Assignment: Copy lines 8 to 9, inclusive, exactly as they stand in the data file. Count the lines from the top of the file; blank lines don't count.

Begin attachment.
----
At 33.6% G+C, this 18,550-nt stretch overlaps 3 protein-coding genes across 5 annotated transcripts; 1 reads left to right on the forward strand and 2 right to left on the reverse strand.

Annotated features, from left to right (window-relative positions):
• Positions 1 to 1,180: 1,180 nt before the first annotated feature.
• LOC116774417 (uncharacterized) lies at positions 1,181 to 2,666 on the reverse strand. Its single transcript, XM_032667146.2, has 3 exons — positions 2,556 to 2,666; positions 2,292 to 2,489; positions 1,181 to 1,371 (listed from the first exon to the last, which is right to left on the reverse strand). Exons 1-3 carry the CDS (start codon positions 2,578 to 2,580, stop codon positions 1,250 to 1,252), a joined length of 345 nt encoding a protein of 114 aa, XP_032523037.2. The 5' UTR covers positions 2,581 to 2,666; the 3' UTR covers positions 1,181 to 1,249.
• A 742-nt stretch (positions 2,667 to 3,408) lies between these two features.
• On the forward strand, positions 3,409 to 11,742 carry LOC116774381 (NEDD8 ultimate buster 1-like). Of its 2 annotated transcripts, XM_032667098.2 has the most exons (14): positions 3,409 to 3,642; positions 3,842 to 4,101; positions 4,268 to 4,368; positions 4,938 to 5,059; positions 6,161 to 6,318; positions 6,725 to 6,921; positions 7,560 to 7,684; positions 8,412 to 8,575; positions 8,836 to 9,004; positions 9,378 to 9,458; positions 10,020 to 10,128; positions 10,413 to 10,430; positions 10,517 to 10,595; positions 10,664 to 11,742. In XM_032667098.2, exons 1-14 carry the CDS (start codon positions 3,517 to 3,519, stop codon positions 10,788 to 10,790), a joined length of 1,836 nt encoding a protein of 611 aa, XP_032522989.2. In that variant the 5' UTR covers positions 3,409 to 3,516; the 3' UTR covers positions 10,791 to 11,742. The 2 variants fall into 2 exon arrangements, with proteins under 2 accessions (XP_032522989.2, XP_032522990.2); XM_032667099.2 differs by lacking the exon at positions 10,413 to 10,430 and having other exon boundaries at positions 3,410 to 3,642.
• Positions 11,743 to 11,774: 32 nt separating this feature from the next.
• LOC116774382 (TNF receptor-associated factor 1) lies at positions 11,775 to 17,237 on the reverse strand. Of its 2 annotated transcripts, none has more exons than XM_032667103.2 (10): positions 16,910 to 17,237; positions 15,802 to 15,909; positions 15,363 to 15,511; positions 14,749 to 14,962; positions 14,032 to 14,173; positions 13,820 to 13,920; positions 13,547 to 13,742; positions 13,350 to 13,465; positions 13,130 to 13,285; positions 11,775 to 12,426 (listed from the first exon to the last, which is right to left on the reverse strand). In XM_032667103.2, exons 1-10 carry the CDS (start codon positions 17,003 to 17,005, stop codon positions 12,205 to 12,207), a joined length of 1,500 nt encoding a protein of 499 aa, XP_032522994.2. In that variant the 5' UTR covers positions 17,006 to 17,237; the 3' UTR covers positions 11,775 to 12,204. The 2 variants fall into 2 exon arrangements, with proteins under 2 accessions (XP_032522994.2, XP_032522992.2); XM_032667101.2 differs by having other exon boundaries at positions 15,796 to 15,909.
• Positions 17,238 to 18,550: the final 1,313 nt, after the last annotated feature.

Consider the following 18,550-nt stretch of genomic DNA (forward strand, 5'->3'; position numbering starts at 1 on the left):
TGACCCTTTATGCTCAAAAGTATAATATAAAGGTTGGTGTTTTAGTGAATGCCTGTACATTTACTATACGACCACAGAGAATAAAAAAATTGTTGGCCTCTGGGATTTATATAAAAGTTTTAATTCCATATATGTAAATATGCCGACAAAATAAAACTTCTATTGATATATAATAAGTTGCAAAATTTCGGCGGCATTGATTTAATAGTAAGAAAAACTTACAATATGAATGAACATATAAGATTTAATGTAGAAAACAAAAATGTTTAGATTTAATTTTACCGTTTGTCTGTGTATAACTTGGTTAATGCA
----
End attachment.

• LOC116774382 (TNF receptor-associated factor 1) lies at positions 11,775 to 17,237 on the reverse strand. Of its 2 annotated transcripts, none has more exons than XM_032667103.2 (10): positions 16,910 to 17,237; positions 15,802 to 15,909; positions 15,363 to 15,511; positions 14,749 to 14,962; positions 14,032 to 14,173; positions 13,820 to 13,920; positions 13,547 to 13,742; positions 13,350 to 13,465; positions 13,130 to 13,285; positions 11,775 to 12,426 (listed from the first exon to the last, which is right to left on the reverse strand). In XM_032667103.2, exons 1-10 carry the CDS (start codon positions 17,003 to 17,005, stop codon positions 12,205 to 12,207), a joined length of 1,500 nt encoding a protein of 499 aa, XP_032522994.2. In that variant the 5' UTR covers positions 17,006 to 17,237; the 3' UTR covers positions 11,775 to 12,204. The 2 variants fall into 2 exon arrangements, with proteins under 2 accessions (XP_032522994.2, XP_032522992.2); XM_032667101.2 differs by having other exon boundaries at positions 15,796 to 15,909.
• Positions 17,238 to 18,550: the final 1,313 nt, after the last annotated feature.